To my eyes the conclusion is quite clear: despite the fact that the same filter has been used, the image taken with the 462MC has recorded longer wavelengths than the 290MM. The properties of the colour sensor forces the effective passband to shift towards the infrared, and this is what explains the fainter aspect of the NEB barges, the less elliptical shape, and the slight loss of resolution, all things I have already noticed on many occasions when comparing the results (for example) between the Baader 685 filter and the Astronomik 742. But how can it be there, since the filter is the same for both cameras?
To understand we are going to focus on the particular’s response of the IMX462 sensor. As this is a colour chip, the response is not the same between the red, green and blue photosites, as can be see in the graphic below:
You have already seen this many times; I have just added a fourth curve, which is the mean sensitivity of the sensor: its value equals 2G+1R+1B (there are 2 green photosites for one red and one blue on the Bayer matrix).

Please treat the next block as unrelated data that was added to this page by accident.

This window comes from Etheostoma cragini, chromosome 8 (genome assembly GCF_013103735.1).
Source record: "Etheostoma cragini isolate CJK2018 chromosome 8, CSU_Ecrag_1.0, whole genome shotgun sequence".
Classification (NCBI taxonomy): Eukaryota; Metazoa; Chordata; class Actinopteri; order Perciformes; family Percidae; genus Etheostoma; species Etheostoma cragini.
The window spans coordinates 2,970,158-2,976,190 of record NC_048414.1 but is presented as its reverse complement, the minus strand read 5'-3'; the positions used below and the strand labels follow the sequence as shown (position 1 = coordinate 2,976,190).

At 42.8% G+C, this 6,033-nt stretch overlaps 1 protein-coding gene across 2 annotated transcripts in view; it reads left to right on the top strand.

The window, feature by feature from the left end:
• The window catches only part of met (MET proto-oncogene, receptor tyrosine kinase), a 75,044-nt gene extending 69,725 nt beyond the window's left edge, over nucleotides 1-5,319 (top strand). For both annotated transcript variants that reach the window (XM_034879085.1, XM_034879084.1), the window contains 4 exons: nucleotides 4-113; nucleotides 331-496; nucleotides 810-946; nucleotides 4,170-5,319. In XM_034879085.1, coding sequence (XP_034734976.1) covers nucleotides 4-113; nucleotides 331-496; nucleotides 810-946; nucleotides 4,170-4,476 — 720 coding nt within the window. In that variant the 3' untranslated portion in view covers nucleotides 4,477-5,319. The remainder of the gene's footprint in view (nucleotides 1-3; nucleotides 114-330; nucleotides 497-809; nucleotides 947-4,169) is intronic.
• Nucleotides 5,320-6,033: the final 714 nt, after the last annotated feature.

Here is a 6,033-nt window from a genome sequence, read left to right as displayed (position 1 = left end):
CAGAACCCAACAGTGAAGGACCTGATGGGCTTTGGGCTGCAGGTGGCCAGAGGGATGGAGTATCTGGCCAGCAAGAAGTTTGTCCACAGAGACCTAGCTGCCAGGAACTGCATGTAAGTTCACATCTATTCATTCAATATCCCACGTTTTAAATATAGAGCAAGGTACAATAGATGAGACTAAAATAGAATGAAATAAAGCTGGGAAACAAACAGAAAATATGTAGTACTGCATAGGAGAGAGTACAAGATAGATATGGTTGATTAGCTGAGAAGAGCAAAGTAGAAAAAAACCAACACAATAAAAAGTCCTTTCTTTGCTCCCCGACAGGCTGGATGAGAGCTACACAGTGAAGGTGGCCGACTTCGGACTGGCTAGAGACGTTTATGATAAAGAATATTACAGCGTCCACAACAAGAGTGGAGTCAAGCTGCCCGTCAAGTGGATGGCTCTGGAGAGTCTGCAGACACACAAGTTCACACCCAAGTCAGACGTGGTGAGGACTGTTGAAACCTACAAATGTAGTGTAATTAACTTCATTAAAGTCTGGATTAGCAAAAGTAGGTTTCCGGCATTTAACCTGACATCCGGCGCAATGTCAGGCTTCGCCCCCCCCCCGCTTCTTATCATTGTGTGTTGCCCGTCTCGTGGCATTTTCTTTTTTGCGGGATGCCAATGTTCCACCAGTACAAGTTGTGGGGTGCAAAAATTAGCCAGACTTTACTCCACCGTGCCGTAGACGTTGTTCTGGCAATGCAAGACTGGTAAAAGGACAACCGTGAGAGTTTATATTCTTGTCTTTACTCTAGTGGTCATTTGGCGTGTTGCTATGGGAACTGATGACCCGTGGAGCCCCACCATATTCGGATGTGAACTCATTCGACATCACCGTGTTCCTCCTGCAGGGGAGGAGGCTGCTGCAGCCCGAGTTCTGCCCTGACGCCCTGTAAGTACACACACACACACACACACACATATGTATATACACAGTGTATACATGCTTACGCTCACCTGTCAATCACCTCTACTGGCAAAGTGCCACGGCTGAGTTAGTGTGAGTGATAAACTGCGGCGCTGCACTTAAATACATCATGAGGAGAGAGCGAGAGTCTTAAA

The point is that the transmission of the 685 Baader starts long before the monochrome part of the sensor (after 800 nm), and that an important part of its passband happens where the mean sensitivity of the sensor (700-800 nm) is less important than on the monochrome part. Here are what the effective passbands of the filter will look like when using one camera or the other:
This real transmission is what will determine the real aspect of the image. We can observe that with the IMX290MM, the effective peak is around 700/720 nm. But when turning to the IMX462MC, the peak shifts around 800/850 nm, a difference of around 100 nanometers. This is significant! And well in coherence with the results obtained on the field. The effective transmission is then not that different from the one of the Astronomik 742 IR pass filter.
The IMX462 is so less efficient than a b&w one when using it with filters that transmit significantly before its monochrome part. Put more simply, the increase of resolution that one would expect when using the 685 Baader instead of any longpass 800 nm filter (those described in the first part of this study) will not be as high as it should be (but it will happen, of course!).
The gain in sensitivity is, on another hand, not that interesting either. The camera’s settings for the images above where:
– IMX290MM: expo 10 ms, gain 295, histogram 49%
– IMX462MC: expo 8 ms, gain 250, histo 41%.